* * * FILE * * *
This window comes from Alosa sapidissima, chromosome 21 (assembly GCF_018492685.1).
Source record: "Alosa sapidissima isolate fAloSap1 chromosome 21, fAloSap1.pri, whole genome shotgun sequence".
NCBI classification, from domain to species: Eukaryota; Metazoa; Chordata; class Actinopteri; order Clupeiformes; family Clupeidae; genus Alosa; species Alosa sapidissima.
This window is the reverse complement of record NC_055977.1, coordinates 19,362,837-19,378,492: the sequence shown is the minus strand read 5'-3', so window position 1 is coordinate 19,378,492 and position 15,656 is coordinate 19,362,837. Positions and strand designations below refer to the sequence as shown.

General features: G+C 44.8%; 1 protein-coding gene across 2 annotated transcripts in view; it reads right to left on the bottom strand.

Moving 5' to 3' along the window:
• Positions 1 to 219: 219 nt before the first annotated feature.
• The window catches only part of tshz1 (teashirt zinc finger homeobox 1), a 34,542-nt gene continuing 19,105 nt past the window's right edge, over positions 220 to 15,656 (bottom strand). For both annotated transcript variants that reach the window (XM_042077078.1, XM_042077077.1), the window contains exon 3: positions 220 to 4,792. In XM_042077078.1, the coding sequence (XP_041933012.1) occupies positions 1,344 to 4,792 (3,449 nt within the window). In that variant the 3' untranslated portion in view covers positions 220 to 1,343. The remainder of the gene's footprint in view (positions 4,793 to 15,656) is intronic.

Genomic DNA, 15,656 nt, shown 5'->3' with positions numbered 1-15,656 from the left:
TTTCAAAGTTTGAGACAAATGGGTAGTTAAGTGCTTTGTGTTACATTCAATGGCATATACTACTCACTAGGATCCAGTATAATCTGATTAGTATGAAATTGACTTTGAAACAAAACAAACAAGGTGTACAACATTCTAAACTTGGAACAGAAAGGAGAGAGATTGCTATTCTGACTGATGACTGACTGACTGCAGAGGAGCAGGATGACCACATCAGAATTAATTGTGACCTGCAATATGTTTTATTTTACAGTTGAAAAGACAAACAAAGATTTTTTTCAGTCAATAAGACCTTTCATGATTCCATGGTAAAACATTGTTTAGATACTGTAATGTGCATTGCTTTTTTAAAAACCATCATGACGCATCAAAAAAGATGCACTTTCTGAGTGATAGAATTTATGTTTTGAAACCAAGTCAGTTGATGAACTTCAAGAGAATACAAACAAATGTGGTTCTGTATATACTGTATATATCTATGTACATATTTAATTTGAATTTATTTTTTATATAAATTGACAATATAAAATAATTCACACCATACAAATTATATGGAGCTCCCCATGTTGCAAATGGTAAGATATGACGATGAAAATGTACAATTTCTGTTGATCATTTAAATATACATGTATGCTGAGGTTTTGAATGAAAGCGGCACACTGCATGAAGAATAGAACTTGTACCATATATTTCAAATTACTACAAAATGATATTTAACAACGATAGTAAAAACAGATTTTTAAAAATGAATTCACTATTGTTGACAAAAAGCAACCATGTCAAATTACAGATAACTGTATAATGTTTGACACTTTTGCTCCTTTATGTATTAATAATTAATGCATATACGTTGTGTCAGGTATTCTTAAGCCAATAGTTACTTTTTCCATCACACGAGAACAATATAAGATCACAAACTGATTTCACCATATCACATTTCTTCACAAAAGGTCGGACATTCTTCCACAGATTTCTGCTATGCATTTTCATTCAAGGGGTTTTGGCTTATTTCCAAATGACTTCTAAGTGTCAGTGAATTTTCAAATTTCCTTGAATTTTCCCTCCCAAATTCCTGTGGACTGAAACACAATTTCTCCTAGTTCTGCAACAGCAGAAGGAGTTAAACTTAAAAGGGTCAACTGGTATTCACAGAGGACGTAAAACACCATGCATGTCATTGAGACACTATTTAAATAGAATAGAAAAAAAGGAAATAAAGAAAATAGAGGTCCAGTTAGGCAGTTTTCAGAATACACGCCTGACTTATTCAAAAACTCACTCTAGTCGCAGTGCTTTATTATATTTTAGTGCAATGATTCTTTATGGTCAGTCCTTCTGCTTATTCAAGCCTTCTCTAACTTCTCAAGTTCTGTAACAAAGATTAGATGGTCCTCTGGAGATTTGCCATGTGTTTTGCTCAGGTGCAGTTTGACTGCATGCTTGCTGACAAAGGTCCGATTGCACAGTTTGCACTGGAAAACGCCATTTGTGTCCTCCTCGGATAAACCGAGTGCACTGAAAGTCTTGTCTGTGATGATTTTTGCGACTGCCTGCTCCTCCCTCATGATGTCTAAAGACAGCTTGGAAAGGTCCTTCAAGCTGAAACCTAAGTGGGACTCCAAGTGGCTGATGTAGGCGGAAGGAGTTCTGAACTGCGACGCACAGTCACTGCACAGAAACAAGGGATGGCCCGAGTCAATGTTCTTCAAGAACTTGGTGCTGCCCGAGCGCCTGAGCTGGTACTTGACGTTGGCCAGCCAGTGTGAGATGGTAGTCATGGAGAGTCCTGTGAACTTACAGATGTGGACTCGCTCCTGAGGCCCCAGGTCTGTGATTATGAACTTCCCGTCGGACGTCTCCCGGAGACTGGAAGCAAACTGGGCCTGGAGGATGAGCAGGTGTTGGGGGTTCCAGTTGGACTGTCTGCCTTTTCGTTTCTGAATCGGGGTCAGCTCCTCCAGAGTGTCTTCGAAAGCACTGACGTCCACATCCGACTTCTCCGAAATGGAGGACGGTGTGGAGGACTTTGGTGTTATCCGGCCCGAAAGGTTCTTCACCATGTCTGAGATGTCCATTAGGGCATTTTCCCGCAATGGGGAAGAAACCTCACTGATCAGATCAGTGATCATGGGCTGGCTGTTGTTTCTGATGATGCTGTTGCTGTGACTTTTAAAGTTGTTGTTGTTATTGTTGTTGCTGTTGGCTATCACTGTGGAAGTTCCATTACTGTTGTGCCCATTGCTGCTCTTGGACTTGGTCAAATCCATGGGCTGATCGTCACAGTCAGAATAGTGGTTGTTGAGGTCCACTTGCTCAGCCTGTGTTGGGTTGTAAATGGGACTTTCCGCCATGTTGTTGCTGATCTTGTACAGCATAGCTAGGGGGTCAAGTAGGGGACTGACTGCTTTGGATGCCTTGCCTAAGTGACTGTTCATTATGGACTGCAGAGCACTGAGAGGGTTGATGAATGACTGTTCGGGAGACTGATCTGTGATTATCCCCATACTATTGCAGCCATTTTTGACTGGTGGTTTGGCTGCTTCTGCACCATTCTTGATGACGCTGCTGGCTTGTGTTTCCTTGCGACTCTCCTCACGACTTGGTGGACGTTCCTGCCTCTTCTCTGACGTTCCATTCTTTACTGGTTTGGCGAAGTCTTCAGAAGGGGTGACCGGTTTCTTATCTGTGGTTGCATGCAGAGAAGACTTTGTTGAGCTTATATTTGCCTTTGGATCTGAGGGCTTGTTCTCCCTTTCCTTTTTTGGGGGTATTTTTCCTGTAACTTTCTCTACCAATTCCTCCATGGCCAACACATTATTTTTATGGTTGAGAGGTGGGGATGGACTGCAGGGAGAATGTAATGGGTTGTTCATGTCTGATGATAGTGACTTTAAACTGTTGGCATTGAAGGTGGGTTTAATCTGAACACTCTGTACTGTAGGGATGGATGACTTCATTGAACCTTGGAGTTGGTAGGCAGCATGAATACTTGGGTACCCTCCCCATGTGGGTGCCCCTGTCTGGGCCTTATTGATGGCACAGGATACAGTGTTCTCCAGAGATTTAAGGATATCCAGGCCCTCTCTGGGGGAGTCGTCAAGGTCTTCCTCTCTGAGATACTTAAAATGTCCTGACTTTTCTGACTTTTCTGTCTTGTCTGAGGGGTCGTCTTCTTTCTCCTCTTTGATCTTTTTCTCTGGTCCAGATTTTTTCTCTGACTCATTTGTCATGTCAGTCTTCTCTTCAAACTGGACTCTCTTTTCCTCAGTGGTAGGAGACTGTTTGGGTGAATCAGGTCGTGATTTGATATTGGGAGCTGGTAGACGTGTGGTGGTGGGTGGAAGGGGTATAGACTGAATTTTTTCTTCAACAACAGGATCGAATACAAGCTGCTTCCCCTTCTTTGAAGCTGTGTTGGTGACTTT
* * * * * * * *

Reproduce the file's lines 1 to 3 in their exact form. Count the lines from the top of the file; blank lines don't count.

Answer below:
This window comes from Alosa sapidissima, chromosome 21 (assembly GCF_018492685.1).
Source record: "Alosa sapidissima isolate fAloSap1 chromosome 21, fAloSap1.pri, whole genome shotgun sequence".
NCBI classification, from domain to species: Eukaryota; Metazoa; Chordata; class Actinopteri; order Clupeiformes; family Clupeidae; genus Alosa; species Alosa sapidissima.